Research Safety Blog

Effectively Communicating Training Requirements

Innumerable accidents trace their origins to unclear instructions or warnings. Malcolm Gladwell’s book “Outliers” points out how different cultures and attitudes to communication can affect the clarity with which we share information. For example, a junior researcher who has a high respect for authority might feel reluctant to tell a more senior researcher that they are making a risky safety mistake, opting instead to hint at danger.

The same goes for identifying training requirements for researchers. Without a clear profile of the kinds of research conducted by each scientist, the institution runs the risk of providing the wrong level of training. On the one hand, they might undertrain a research, leaving them unprepared to work safety with the hazards related to their laboratory and their research. On the other hand, the institution might over-train the research in an attempt to cover all possibilities, but this would likely frustrate the researcher and drive them to tune out communications from EH&S.

Once training requirements have been identified, institutions need an effective way to communicate those requirements to the researchers. Calling researchers is labor intensive, especially if the institutions has thousands of researchers. One might use emails, but if researchers get peppered with emails related to the training of their colleagues but which are not related to their own work, institutions run the risk that scientists will tune out from their emails, leaving a gap in compliance.

One way to solve the requirements challenge is to use software that tracks in detail the work done by each researcher. The BioRAFT platform uses a data type called a “Job Activity’ to build a tailored work and hazard profile for every user in your institution. A researcher might have multiple job activities associated with their profile including “Works with blood-borne pathogens” and “Exposed to BSL-2 materials.” These Job Activities can be used to drive training requirements using computerized training rules, and researchers can be notified automatically via email when they have been assigned new training requirements. In this way, researchers get exactly the training they need, without waste, and EH&S is saved the labor of setting up each researcher’s requirements and communicating them. Furthermore, BioRAFT’s SmartMailer system allows administrators to filter users by job activities, meaning an administrator can filter out groups such as “only users who work with blood-borne pathogens” for a communication, saving time and removing frustration from researchers who are the recipients of mistargeted or general broadcast emails.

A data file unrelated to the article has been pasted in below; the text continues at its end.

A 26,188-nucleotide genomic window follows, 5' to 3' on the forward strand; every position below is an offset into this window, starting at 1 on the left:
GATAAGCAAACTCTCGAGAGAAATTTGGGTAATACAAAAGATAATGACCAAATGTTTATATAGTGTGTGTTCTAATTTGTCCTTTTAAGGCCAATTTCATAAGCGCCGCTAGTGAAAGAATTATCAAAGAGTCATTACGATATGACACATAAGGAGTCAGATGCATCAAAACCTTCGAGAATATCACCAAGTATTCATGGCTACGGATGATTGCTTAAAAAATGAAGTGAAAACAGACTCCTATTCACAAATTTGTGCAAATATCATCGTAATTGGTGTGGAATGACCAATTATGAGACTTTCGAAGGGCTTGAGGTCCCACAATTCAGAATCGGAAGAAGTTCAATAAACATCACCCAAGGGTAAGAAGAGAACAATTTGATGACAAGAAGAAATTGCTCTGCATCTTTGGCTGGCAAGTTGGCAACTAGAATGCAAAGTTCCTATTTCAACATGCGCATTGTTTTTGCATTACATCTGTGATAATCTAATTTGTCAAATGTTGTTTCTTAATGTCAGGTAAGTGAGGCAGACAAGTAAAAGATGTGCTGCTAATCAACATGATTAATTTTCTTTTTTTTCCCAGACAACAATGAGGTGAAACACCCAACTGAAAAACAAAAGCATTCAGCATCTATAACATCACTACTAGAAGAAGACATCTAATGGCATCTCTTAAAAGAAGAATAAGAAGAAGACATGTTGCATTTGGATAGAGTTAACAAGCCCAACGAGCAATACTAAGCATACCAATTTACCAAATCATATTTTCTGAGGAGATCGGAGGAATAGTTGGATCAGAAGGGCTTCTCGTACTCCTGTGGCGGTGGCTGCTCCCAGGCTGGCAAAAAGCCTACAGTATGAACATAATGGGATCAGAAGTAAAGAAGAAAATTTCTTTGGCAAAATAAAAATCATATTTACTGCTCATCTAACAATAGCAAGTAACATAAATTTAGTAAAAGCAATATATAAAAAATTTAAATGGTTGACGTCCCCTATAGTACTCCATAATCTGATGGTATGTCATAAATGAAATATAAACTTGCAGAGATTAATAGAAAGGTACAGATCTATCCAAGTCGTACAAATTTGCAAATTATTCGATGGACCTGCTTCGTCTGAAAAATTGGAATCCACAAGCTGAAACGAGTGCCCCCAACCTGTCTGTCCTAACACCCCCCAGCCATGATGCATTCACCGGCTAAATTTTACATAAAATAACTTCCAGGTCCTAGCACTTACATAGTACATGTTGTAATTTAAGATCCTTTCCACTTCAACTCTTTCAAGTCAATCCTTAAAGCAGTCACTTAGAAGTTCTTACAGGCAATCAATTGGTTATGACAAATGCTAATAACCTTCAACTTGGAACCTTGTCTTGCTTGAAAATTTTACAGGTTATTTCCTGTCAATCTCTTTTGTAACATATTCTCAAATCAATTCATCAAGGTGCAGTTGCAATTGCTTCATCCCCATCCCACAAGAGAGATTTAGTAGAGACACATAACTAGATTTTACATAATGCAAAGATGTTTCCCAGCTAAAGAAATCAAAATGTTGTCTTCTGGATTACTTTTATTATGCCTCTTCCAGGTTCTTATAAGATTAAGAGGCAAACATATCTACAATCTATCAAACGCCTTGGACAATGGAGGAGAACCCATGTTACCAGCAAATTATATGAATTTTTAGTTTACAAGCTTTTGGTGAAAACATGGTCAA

Eyes on the 61st CSHEMA Annual Conference

Things are moving quickly here at BioRAFT as we prepare for the 61st CSHEMA Annual Conference. BioRAFT has been a regular attendee for years, and we have even presented here in the past. This year we look forward to meeting with old friends, discussing the challenges EH&S professionals face promoting research safety, and showing off how we've improved the BioRAFT platform in the time since last year's conference!

Join us at CSHEMA in Booth #408 to see what's new with our software!

Book a 15-minute meeting with us in advance, and we'll give you one of these great USB chargers which you can use to recharge your phone when you're on the go at a conference.

Request a meeting here!

 

Recorded Webinar: The Best CHO, Strategies for Success

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The Best CHO.pdf1.05 MB